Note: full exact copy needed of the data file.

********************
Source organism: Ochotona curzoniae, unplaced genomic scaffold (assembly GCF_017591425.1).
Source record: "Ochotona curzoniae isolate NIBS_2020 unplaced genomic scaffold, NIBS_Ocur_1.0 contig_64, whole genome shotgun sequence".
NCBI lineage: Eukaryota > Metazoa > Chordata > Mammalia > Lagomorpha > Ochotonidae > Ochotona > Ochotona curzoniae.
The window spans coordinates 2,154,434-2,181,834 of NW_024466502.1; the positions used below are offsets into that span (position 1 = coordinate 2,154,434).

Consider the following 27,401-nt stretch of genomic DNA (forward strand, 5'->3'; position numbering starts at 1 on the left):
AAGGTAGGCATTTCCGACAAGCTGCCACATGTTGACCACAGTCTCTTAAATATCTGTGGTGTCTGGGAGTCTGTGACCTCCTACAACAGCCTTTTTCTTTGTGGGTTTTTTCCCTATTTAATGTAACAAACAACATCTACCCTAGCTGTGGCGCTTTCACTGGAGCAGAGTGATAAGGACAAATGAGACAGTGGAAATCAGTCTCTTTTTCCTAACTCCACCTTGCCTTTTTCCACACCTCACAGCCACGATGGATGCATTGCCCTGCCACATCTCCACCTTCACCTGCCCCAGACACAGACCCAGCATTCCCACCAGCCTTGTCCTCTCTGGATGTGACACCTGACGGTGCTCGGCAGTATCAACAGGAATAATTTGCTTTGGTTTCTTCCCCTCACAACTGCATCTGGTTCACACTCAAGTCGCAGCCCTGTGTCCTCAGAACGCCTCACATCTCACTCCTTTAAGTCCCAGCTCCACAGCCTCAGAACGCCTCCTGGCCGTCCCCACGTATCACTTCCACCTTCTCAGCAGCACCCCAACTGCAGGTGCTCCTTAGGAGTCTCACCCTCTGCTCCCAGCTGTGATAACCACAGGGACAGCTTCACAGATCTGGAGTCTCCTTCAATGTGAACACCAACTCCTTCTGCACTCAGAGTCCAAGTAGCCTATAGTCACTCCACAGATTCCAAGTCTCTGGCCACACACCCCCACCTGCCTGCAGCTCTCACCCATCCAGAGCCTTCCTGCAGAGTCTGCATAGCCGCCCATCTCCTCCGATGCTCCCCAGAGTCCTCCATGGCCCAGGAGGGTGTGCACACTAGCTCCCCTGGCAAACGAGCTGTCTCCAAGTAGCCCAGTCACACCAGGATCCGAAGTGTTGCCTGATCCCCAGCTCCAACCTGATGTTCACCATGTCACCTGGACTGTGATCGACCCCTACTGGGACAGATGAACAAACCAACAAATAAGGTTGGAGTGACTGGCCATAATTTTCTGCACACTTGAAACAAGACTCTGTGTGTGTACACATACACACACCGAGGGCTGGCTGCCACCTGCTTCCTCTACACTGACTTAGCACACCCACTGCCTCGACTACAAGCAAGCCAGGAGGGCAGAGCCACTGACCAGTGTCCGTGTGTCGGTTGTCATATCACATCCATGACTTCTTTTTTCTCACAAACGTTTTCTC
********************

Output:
Source organism: Ochotona curzoniae, unplaced genomic scaffold (assembly GCF_017591425.1).
Source record: "Ochotona curzoniae isolate NIBS_2020 unplaced genomic scaffold, NIBS_Ocur_1.0 contig_64, whole genome shotgun sequence".
NCBI lineage: Eukaryota > Metazoa > Chordata > Mammalia > Lagomorpha > Ochotonidae > Ochotona > Ochotona curzoniae.
The window spans coordinates 2,154,434-2,181,834 of NW_024466502.1; the positions used below are offsets into that span (position 1 = coordinate 2,154,434).

Consider the following 27,401-nt stretch of genomic DNA (forward strand, 5'->3'; position numbering starts at 1 on the left):
AAGGTAGGCATTTCCGACAAGCTGCCACATGTTGACCACAGTCTCTTAAATATCTGTGGTGTCTGGGAGTCTGTGACCTCCTACAACAGCCTTTTTCTTTGTGGGTTTTTTCCCTATTTAATGTAACAAACAACATCTACCCTAGCTGTGGCGCTTTCACTGGAGCAGAGTGATAAGGACAAATGAGACAGTGGAAATCAGTCTCTTTTTCCTAACTCCACCTTGCCTTTTTCCACACCTCACAGCCACGATGGATGCATTGCCCTGCCACATCTCCACCTTCACCTGCCCCAGACACAGACCCAGCATTCCCACCAGCCTTGTCCTCTCTGGATGTGACACCTGACGGTGCTCGGCAGTATCAACAGGAATAATTTGCTTTGGTTTCTTCCCCTCACAACTGCATCTGGTTCACACTCAAGTCGCAGCCCTGTGTCCTCAGAACGCCTCACATCTCACTCCTTTAAGTCCCAGCTCCACAGCCTCAGAACGCCTCCTGGCCGTCCCCACGTATCACTTCCACCTTCTCAGCAGCACCCCAACTGCAGGTGCTCCTTAGGAGTCTCACCCTCTGCTCCCAGCTGTGATAACCACAGGGACAGCTTCACAGATCTGGAGTCTCCTTCAATGTGAACACCAACTCCTTCTGCACTCAGAGTCCAAGTAGCCTATAGTCACTCCACAGATTCCAAGTCTCTGGCCACACACCCCCACCTGCCTGCAGCTCTCACCCATCCAGAGCCTTCCTGCAGAGTCTGCATAGCCGCCCATCTCCTCCGATGCTCCCCAGAGTCCTCCATGGCCCAGGAGGGTGTGCACACTAGCTCCCCTGGCAAACGAGCTGTCTCCAAGTAGCCCAGTCACACCAGGATCCGAAGTGTTGCCTGATCCCCAGCTCCAACCTGATGTTCACCATGTCACCTGGACTGTGATCGACCCCTACTGGGACAGATGAACAAACCAACAAATAAGGTTGGAGTGACTGGCCATAATTTTCTGCACACTTGAAACAAGACTCTGTGTGTGTACACATACACACACCGAGGGCTGGCTGCCACCTGCTTCCTCTACACTGACTTAGCACACCCACTGCCTCGACTACAAGCAAGCCAGGAGGGCAGAGCCACTGACCAGTGTCCGTGTGTCGGTTGTCATATCACATCCATGACTTCTTTTTTCTCACAAACGTTTTCTC